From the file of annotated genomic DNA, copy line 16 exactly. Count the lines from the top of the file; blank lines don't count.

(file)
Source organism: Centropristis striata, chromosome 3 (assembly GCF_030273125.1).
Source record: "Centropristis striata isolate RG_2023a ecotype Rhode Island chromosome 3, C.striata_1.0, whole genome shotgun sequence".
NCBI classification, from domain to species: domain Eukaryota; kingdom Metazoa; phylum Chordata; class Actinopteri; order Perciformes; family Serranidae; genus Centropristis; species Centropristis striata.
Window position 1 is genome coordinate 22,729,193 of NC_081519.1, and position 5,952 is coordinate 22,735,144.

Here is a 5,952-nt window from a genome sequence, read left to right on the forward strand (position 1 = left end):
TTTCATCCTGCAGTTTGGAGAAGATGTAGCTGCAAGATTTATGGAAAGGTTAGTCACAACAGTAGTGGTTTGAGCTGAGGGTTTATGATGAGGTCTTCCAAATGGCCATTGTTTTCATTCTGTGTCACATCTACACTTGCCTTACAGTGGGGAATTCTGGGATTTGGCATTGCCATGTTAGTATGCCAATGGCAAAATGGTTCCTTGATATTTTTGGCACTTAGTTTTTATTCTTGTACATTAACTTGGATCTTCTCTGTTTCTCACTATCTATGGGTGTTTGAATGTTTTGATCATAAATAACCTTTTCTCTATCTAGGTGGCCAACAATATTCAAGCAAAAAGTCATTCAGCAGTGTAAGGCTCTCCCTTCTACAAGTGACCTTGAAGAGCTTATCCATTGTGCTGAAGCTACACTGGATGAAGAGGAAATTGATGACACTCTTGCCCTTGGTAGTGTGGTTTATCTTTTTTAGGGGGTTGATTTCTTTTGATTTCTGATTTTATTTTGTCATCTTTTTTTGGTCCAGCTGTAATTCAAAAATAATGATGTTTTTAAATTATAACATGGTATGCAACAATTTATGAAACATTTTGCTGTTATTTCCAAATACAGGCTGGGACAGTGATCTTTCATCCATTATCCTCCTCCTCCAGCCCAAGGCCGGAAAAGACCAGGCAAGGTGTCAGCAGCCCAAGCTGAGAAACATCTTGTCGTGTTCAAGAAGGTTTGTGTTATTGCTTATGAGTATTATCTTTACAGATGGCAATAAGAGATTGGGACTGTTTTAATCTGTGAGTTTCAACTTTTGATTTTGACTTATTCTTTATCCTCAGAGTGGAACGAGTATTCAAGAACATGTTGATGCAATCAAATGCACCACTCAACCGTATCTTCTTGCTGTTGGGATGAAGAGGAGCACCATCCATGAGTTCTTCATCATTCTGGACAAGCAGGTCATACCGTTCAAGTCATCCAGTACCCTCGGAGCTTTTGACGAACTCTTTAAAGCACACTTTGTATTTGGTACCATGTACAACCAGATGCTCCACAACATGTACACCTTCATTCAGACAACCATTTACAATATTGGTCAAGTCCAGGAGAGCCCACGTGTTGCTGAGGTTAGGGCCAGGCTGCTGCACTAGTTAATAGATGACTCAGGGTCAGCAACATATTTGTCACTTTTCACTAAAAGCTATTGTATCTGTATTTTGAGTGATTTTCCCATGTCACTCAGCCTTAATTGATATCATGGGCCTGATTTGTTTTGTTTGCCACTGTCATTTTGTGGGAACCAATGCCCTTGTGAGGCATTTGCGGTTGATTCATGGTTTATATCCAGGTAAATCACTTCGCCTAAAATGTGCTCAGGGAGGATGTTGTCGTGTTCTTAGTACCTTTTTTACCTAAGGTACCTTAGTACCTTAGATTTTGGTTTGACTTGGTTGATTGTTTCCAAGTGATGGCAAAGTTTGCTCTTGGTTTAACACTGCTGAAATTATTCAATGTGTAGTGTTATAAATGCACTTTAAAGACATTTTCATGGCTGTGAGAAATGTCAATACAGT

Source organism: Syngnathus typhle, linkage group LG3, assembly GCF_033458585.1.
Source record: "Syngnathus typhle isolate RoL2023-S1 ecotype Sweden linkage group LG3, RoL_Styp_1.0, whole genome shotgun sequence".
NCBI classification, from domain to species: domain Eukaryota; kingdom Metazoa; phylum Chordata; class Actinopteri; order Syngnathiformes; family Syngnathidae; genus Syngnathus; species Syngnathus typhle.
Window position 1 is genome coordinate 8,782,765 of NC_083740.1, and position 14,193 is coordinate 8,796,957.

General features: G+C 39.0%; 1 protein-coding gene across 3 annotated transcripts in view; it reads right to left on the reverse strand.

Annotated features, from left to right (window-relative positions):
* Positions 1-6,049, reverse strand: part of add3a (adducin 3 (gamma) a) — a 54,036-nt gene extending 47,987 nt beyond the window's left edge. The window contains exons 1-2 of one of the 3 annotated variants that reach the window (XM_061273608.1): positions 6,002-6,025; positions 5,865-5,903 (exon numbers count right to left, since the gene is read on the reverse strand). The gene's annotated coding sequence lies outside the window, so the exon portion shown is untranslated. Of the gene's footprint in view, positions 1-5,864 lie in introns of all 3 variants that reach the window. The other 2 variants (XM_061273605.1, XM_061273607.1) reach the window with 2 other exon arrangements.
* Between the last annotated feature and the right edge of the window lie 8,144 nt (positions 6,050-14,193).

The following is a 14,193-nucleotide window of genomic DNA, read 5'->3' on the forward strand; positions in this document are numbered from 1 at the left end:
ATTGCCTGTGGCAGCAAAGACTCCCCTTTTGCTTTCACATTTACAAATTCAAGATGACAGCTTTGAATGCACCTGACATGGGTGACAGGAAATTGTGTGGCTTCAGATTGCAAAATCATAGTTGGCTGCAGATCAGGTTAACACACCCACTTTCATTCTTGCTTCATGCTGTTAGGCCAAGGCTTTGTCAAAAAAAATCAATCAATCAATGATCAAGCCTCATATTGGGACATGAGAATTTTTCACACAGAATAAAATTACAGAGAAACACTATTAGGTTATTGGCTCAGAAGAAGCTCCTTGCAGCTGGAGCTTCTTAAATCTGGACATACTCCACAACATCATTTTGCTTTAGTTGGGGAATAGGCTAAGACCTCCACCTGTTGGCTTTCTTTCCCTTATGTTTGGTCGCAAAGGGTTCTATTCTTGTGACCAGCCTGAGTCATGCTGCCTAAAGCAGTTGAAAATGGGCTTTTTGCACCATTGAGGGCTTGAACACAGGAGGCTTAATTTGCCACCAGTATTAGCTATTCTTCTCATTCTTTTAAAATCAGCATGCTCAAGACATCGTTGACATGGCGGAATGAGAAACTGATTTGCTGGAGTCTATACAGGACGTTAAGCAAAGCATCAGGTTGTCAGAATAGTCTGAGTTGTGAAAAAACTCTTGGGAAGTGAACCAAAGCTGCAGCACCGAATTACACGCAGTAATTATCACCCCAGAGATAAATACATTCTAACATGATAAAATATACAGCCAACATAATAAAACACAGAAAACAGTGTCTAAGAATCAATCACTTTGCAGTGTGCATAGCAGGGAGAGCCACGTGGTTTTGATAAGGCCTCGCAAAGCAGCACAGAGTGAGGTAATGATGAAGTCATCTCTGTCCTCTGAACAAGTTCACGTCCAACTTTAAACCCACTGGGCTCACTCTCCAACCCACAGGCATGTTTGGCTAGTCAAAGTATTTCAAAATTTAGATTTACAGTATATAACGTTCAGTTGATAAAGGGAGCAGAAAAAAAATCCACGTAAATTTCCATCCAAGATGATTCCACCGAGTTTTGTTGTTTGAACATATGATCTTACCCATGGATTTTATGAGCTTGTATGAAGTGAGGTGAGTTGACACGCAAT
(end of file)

ATTGCCTGTGGCAGCAAAGACTCCCCTTTTGCTTTCACATTTACAAATTCAAGATGACAGCTTTGAATGCACCTGACATGGGTGACAGGAAATTGTGTGGCTTCAGATTGCAAAATCATAGTTGGCTGCAGATCAGGTTAACACACCCACTTTCATTCTTGCTTCATGCTGTTAGGCCAAGGCTTTGTCAAAAAAAATCAATCAATCAATGATCAAGCCTCATATTGGGACATGAGAATTTTTCACACAGAATAAAATTACAGAGAAACACTATTAGGTTATTGGCTCAGAAGAAGCTCCTTGCAGCTGGAGCTTCTTAAATCTGGACATACTCCACAACATCATTTTGCTTTAGTTGGGGAATAGGCTAAGACCTCCACCTGTTGGCTTTCTTTCCCTTATGTTTGGTCGCAAAGGGTTCTATTCTTGTGACCAGCCTGAGTCATGCTGCCTAAAGCAGTTGAAAATGGGCTTTTTGCACCATTGAGGGCTTGAACACAGGAGGCTTAATTTGCCACCAGTATTAGCTATTCTTCTCATTCTTTTAAAATCAGCATGCTCAAGACATCGTTGACATGGCGGAATGAGAAACTGATTTGCTGGAGTCTATACAGGACGTTAAGCAAAGCATCAGGTTGTCAGAATAGTCTGAGTTGTGAAAAAACTCTTGGGAAGTGAACCAAAGCTGCAGCACCGAATTACACGCAGTAATTATCACCCCAGAGATAAATACATTCTAACATGATAAAATATACAGCCAACATAATAAAACACAGAAAACAGTGTCTAAGAATCAATCACTTTGCAGTGTGCATAGCAGGGAGAGCCACGTGGTTTTGATAAGGCCTCGCAAAGCAGCACAGAGTGAGGTAATGATGAAGTCATCTCTGTCCTCTGAACAAGTTCACGTCCAACTTTAAACCCACTGGGCTCACTCTCCAACCCACAGGCATGTTTGGCTAGTCAAAGTATTTCAAAATTTAGATTTACAGTATATAACGTTCAGTTGATAAAGGGAGCAGAAAAAAAATCCACGTAAATTTCCATCCAAGATGATTCCACCGAGTTTTGTTGTTTGAACATATGATCTTACCCATGGATTTTATGAGCTTGTATGAAGTGAGGTGAGTTGACACGCAAT